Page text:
Parfrey's Glen State Natural Area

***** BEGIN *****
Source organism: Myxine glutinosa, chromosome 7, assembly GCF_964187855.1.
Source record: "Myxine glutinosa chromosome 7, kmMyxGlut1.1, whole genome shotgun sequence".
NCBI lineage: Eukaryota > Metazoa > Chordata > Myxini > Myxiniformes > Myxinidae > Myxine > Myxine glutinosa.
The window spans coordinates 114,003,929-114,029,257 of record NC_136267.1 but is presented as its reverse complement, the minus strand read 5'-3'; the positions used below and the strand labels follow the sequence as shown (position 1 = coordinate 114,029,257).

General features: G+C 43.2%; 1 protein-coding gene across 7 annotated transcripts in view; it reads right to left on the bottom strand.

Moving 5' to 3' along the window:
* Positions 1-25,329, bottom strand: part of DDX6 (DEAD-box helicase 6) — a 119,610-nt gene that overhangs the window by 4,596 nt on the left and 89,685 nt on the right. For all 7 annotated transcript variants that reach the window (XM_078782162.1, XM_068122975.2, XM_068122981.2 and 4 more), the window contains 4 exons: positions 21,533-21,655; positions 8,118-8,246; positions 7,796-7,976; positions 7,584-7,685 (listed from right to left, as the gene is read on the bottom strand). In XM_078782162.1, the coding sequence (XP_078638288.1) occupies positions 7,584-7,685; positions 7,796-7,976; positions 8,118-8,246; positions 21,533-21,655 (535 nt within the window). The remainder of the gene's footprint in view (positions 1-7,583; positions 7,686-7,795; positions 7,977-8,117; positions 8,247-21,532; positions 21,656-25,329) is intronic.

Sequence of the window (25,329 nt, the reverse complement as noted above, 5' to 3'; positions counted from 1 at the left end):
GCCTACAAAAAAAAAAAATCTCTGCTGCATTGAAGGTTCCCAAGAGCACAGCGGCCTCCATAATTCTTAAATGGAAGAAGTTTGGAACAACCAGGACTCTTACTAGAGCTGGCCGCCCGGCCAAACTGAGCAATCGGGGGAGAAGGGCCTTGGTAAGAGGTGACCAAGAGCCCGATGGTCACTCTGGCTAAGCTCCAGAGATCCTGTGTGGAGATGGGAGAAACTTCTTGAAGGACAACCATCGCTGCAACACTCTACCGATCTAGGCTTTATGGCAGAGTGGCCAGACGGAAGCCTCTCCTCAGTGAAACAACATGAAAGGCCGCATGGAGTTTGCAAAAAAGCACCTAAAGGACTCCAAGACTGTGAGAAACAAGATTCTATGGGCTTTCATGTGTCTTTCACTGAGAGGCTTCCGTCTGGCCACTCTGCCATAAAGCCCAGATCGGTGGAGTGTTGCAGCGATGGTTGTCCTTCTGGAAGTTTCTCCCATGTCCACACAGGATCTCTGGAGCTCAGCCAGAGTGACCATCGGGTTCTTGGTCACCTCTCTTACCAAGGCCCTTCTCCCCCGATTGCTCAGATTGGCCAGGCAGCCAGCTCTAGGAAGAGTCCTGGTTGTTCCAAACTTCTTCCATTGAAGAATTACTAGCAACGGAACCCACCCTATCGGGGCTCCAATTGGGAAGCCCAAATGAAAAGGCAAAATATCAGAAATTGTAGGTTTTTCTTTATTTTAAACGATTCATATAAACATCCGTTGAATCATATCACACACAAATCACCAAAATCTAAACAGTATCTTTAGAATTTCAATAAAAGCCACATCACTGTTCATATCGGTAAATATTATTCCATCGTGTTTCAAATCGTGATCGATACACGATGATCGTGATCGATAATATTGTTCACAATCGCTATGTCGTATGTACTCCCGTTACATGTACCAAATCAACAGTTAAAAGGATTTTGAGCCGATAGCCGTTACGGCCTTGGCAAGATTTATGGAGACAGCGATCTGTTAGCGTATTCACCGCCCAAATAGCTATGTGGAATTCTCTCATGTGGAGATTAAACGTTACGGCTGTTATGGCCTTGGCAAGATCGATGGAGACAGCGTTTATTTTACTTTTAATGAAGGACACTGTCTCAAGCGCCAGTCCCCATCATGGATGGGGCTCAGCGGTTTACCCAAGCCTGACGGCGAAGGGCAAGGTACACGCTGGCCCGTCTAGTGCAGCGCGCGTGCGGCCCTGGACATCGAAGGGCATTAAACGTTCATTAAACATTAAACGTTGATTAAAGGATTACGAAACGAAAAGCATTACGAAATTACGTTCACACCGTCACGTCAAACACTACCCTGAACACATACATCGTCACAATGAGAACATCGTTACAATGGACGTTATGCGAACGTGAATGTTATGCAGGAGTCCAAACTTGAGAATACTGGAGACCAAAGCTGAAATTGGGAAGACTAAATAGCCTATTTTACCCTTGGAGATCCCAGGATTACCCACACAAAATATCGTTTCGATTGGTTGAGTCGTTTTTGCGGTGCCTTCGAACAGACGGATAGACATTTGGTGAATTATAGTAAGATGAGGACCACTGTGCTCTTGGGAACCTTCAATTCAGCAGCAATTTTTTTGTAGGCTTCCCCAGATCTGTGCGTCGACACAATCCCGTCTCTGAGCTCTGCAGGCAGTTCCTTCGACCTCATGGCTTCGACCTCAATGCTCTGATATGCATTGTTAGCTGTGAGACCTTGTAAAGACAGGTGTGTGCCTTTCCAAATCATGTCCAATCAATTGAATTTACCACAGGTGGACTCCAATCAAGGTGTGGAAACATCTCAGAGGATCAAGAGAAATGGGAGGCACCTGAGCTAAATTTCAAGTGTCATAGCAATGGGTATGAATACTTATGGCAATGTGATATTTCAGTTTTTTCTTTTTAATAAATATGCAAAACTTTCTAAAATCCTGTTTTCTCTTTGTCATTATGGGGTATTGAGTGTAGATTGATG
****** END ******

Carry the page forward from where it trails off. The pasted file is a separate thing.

Parfrey's Glen, Wisconsin's first State Natural Area, is a spectacular gorge deeply incised into the sandstone conglomerate of the south flank of the Baraboo Hills. The exposed Cambrian strata provide excellent opportunities for geological interpretation. The walls of the glen - a Scottish word for a narrow, rocky ravine - are sandstone with embedded pebbles and boulders of quartzite. The moss-covered walls are moist from seepage, cool and shaded. As a result, they support a flora more typical of northern Wisconsin with yellow birch, mountain maple, and red elder and several rare plant species, including the federally threatened northern monkshood (Aconitum noveboracense) and state-threatened round stemmed false foxglove (Agalinus gattingeri). Other rare species are cliff goldenrod (Solidago sciaphila), and two state-threatened birds, the cerulean warbler (Dendroica cerulea) and Acadian flycatcher (Empidonax virescens). Parfrey's Glen Creek, a fast, cold, hardwater stream flows through the gorge and harbors a very diverse insect fauna including a rare species of diving beetle (Agabus confusus) and a rare caddisfly (Limnephilus rossi). Parfrey's Glen is owned by the DNR and was designated a State Natural Area in 1952.